During the 2019 General Election period parties received a total of £30.7 million in registered donations. Just under two-thirds (63%) of this was donated to the Conservative Party.

This Insight looks at registered donations to political parties that were received during the six weeks prior to the 2019 and 2017 general elections.

Which donations must be registered?

All donations to political parties in excess of £7,500 must be registered with the Electoral Commission. These donation are published on the Electoral Commission’s searchable database. Outside election periods, donations are reported on a quarterly basis, but this frequency increases to weekly during election campaigns.

What was the distribution of donations for the 2019 General Election?

During the six weeks prior to the 2019 General Election period, parties received a total of £30.7 million of registered donations. This was 32% less than the £44.9 million received in the six weeks prior to the 2017 General Election.

In 2019, the Conservative Party accounted for just under two-thirds of all donations (19.4m, 35% less than in 2017), followed by the Labour Party (£5.4m, 47% less) and the Liberal Democrats (£1.3m, 64% less).

Donations to the Green Parties (registered separately in England and Scotland) increased by 65% from £147,000 in 2017 to £245,000 in 2019. The SNP received two donations with a total value of just under £25,000 during the 2019 General Election campaign. This was around £11,000 less than in 2017. The majority of donations to the Conservative Party were from individuals. For Labour they mostly came from trade unions.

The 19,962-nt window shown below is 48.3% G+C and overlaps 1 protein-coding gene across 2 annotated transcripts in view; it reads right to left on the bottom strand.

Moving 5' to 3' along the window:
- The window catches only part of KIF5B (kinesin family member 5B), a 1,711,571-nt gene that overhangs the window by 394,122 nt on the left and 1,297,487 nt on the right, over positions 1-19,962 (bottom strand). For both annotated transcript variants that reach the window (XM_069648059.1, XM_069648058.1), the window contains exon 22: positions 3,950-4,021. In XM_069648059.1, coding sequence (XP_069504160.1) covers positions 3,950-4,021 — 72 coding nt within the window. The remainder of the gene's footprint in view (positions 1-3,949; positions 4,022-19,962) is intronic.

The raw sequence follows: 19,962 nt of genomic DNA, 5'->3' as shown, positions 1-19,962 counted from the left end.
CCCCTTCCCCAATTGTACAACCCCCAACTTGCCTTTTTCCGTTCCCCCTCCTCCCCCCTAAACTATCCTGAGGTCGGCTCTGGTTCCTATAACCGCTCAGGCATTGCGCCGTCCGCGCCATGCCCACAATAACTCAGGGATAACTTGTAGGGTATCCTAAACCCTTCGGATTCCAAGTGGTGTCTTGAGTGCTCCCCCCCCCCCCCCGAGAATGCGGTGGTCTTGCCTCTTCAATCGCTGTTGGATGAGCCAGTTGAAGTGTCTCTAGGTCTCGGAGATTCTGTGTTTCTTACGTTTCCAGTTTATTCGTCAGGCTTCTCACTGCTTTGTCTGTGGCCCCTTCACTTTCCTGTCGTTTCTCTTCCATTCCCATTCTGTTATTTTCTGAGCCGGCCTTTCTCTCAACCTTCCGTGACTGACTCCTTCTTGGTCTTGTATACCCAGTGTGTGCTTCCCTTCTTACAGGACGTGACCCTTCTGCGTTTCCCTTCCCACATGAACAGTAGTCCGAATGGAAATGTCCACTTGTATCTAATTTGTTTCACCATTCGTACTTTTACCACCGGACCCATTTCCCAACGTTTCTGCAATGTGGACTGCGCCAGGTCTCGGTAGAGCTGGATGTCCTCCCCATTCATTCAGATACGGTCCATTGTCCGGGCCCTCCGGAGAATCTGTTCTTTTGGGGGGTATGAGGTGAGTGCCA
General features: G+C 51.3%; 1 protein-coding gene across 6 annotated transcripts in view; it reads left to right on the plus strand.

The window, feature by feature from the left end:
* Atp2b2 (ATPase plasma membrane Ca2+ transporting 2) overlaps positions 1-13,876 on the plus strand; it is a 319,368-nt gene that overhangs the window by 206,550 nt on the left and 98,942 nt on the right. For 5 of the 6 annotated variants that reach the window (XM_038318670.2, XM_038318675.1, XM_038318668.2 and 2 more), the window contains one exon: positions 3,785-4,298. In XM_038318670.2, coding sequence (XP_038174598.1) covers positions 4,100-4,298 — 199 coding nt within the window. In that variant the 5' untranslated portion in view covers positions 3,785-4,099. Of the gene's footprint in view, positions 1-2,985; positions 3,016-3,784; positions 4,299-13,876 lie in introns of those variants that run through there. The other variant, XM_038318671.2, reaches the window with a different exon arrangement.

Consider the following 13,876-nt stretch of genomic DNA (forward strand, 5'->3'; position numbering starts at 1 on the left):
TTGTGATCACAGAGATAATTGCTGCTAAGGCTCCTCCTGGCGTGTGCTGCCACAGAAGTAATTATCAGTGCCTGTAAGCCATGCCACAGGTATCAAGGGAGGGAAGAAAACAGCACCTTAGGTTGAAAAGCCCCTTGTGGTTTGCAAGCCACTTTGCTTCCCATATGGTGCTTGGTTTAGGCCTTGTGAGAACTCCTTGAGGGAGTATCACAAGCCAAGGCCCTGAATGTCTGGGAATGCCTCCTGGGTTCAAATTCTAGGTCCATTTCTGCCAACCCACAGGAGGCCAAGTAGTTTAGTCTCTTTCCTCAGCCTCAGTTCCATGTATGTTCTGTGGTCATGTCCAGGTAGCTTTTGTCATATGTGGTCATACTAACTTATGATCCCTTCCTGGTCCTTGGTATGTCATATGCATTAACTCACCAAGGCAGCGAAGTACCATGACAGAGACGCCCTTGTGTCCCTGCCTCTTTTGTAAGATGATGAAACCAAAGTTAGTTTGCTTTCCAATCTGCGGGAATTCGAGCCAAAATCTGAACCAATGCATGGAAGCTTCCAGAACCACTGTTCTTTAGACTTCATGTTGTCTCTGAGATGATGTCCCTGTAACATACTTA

Two charts showing the registered donations to political parties by donor types during the general election campaign and the change in donations by type and party from 2017 to 2019.

Who donated to political parties prior to the 2019 General Election?

Donations may be in cash or in kind, and can come from individuals registered to vote in the UK, corporations registered in the country, or UK-based trade unions. Prior to the 2019 General Election, donations from individuals accounted for the highest share of all donations – £19.0 million or 62%. Companies donated £6.6 million (21%), followed by trade unions £5.0 million (16%).

The total number of registered donations to parties, and the total amount registered by donor type, are shown in the table below.

How were donations from individuals different in 2017 and 2019?

The total number of donations from individuals was almost four times lower during the 2019 General Election campaign compared to 2017 (down from 1,016 in 2017 to 266 in 2019). However, the average value per donation increased almost three times from around £24,000 in 2017 to just over £71,000 in 2019.  

The chart below shows the number and average value of donations from individuals for all parties combined and a breakdown for parties which received donations from at least five different individuals in 2019.

A chart showing the number and average value of registered donations from individuals to parties during the 2017 and 2019 general election campaigns. It shows a break down by party and between the two elections.

Of parties that received donations from more than five individual donors, the Conservative Party had the highest average value per donation both during the 2019 and 2017 General Elections campaigns (£68,026 and £32,536 respectively). The Labour Party had the lowest average value per individual donation (£12,265 in 2019 and £6,641 in 2017).

Donations from individuals accounted for 71% of the total Conservative Party’s income from donations, compared with just 6% of the total donations to the Labour Party.

The Brexit party had the highest average value per donation (£461,111) but received only nine donations from two individuals in 2019.

Further reading

Political Party Funding, Sources and Regulations, House of Commons Library.

General Election 2019: Voting patterns in student seats, House of Commons Library.

General Election 2019: How does the result compare to other elections in 2019? House of Commons Library.

About the author: Lukas Audickas is a statistician at the House of Commons Library, specialising in social and general statistics.